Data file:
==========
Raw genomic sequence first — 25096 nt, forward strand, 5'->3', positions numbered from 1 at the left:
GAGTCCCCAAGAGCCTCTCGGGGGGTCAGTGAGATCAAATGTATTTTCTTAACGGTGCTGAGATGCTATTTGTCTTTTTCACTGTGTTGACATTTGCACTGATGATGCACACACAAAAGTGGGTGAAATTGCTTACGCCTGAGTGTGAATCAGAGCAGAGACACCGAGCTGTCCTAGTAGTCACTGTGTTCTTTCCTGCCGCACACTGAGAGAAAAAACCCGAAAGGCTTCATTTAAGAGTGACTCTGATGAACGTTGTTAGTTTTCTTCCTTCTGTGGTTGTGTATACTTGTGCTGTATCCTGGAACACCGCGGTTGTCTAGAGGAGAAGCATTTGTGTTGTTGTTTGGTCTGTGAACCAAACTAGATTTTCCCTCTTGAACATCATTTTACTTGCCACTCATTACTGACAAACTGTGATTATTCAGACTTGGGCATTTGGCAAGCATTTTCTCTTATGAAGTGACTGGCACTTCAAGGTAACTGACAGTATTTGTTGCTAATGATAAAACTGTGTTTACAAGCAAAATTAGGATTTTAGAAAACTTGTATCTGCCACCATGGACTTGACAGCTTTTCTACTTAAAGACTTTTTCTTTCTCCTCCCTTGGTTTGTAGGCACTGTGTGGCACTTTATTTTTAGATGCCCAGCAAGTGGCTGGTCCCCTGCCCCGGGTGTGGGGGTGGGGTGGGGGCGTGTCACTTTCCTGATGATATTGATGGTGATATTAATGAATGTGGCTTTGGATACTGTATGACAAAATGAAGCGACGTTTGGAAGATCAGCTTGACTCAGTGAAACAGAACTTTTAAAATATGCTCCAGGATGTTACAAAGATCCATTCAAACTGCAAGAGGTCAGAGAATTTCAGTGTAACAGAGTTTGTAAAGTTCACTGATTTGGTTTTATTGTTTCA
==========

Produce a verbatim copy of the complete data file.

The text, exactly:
Raw genomic sequence first — 25096 nt, forward strand, 5'->3', positions numbered from 1 at the left:
GAGTCCCCAAGAGCCTCTCGGGGGGTCAGTGAGATCAAATGTATTTTCTTAACGGTGCTGAGATGCTATTTGTCTTTTTCACTGTGTTGACATTTGCACTGATGATGCACACACAAAAGTGGGTGAAATTGCTTACGCCTGAGTGTGAATCAGAGCAGAGACACCGAGCTGTCCTAGTAGTCACTGTGTTCTTTCCTGCCGCACACTGAGAGAAAAAACCCGAAAGGCTTCATTTAAGAGTGACTCTGATGAACGTTGTTAGTTTTCTTCCTTCTGTGGTTGTGTATACTTGTGCTGTATCCTGGAACACCGCGGTTGTCTAGAGGAGAAGCATTTGTGTTGTTGTTTGGTCTGTGAACCAAACTAGATTTTCCCTCTTGAACATCATTTTACTTGCCACTCATTACTGACAAACTGTGATTATTCAGACTTGGGCATTTGGCAAGCATTTTCTCTTATGAAGTGACTGGCACTTCAAGGTAACTGACAGTATTTGTTGCTAATGATAAAACTGTGTTTACAAGCAAAATTAGGATTTTAGAAAACTTGTATCTGCCACCATGGACTTGACAGCTTTTCTACTTAAAGACTTTTTCTTTCTCCTCCCTTGGTTTGTAGGCACTGTGTGGCACTTTATTTTTAGATGCCCAGCAAGTGGCTGGTCCCCTGCCCCGGGTGTGGGGGTGGGGTGGGGGCGTGTCACTTTCCTGATGATATTGATGGTGATATTAATGAATGTGGCTTTGGATACTGTATGACAAAATGAAGCGACGTTTGGAAGATCAGCTTGACTCAGTGAAACAGAACTTTTAAAATATGCTCCAGGATGTTACAAAGATCCATTCAAACTGCAAGAGGTCAGAGAATTTCAGTGTAACAGAGTTTGTAAAGTTCACTGATTTGGTTTTATTGTTTCA